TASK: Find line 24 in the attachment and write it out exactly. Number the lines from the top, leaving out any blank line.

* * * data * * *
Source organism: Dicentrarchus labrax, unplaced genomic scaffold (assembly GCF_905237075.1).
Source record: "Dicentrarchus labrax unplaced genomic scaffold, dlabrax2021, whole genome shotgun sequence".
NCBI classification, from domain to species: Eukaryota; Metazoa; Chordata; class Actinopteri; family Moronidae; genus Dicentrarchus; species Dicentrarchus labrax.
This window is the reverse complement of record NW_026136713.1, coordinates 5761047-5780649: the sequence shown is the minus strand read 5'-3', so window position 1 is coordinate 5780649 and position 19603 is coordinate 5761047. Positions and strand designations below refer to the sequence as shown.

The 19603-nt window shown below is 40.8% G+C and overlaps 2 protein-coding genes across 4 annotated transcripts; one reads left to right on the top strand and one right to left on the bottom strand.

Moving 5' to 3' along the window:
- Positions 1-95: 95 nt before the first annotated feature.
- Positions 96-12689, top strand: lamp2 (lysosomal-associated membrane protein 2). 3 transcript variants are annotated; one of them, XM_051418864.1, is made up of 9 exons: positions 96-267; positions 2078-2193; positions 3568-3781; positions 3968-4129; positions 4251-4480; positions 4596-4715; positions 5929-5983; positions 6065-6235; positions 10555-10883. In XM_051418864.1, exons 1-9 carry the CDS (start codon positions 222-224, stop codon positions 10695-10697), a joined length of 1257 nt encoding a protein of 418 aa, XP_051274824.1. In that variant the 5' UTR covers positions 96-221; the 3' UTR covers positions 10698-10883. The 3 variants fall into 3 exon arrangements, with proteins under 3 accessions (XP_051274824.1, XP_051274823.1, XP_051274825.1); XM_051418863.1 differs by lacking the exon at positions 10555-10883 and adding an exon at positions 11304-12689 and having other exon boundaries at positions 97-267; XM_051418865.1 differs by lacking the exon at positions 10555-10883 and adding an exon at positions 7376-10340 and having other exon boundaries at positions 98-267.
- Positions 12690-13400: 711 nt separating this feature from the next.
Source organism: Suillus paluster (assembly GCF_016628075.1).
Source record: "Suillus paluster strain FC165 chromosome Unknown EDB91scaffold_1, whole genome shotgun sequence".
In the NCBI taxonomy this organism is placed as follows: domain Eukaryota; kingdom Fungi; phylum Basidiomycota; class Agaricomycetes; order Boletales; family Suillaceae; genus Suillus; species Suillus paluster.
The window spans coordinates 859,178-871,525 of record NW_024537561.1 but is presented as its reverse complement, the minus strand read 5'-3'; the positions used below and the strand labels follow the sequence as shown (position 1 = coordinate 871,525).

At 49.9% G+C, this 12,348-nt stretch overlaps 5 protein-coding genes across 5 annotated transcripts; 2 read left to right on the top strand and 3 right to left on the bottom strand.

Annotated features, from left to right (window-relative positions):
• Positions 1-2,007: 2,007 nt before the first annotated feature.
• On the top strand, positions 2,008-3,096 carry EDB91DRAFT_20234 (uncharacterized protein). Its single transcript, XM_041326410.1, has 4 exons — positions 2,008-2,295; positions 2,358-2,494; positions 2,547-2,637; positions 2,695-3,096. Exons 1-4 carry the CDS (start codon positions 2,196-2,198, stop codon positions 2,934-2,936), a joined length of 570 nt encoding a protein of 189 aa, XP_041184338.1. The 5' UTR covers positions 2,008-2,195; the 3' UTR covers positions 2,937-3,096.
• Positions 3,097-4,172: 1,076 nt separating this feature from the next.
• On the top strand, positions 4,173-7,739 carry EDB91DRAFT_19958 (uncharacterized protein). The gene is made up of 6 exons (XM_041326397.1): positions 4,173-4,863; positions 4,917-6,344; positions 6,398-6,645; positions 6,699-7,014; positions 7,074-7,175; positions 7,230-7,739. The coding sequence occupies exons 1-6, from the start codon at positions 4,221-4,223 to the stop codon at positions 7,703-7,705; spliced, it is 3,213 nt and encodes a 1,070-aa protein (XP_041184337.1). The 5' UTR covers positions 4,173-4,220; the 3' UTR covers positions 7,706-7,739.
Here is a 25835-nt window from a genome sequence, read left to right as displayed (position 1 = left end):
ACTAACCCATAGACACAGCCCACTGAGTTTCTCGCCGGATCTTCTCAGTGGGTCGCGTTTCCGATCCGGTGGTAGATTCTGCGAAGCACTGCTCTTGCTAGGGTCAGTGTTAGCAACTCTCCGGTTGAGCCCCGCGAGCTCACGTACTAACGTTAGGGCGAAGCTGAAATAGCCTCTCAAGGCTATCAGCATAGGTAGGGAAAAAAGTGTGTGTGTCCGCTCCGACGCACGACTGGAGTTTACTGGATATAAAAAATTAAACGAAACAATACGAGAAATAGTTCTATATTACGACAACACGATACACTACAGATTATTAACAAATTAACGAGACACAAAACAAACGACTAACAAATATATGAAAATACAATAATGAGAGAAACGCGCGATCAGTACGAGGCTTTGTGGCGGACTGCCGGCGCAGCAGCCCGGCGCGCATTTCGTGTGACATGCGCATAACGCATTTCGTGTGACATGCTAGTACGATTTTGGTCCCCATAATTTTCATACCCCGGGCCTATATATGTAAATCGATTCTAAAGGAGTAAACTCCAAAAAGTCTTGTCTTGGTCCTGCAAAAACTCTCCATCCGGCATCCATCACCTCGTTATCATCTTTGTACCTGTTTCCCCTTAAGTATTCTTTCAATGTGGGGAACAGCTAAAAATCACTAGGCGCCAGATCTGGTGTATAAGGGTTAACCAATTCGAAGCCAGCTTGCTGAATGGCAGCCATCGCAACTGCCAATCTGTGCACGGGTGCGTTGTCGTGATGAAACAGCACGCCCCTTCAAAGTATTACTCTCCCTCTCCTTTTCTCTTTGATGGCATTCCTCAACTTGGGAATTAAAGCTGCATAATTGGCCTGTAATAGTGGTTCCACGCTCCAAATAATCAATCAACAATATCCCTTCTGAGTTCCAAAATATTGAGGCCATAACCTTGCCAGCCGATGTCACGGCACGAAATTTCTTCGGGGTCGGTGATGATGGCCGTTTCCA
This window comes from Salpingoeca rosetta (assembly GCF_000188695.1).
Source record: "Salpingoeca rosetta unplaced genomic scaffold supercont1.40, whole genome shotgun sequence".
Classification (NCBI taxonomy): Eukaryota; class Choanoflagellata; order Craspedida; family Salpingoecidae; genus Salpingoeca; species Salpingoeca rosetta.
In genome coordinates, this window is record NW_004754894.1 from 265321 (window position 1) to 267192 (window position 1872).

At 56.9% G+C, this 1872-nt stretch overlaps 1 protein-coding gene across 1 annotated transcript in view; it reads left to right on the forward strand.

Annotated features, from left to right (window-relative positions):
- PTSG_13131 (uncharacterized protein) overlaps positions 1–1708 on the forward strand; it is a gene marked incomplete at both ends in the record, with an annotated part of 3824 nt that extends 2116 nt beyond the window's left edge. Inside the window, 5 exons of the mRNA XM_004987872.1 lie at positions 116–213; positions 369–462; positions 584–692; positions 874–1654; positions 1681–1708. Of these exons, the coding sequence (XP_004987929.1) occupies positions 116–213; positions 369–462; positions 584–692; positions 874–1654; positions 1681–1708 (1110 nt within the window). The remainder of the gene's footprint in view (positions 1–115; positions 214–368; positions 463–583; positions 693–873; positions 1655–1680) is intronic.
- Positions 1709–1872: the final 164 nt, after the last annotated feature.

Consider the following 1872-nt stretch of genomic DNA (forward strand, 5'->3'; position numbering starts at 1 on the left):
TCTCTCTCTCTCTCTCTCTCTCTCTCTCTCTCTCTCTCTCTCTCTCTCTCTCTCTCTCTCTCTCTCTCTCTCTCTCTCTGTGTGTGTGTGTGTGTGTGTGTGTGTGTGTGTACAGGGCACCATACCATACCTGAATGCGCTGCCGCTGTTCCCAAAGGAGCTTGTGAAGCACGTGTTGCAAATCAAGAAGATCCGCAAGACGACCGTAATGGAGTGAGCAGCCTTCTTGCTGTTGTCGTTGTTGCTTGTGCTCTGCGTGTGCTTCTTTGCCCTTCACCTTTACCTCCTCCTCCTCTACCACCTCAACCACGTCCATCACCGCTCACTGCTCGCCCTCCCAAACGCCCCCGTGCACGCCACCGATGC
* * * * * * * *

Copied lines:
Classification (NCBI taxonomy): Eukaryota; class Choanoflagellata; order Craspedida; family Salpingoecidae; genus Salpingoeca; species Salpingoeca rosetta.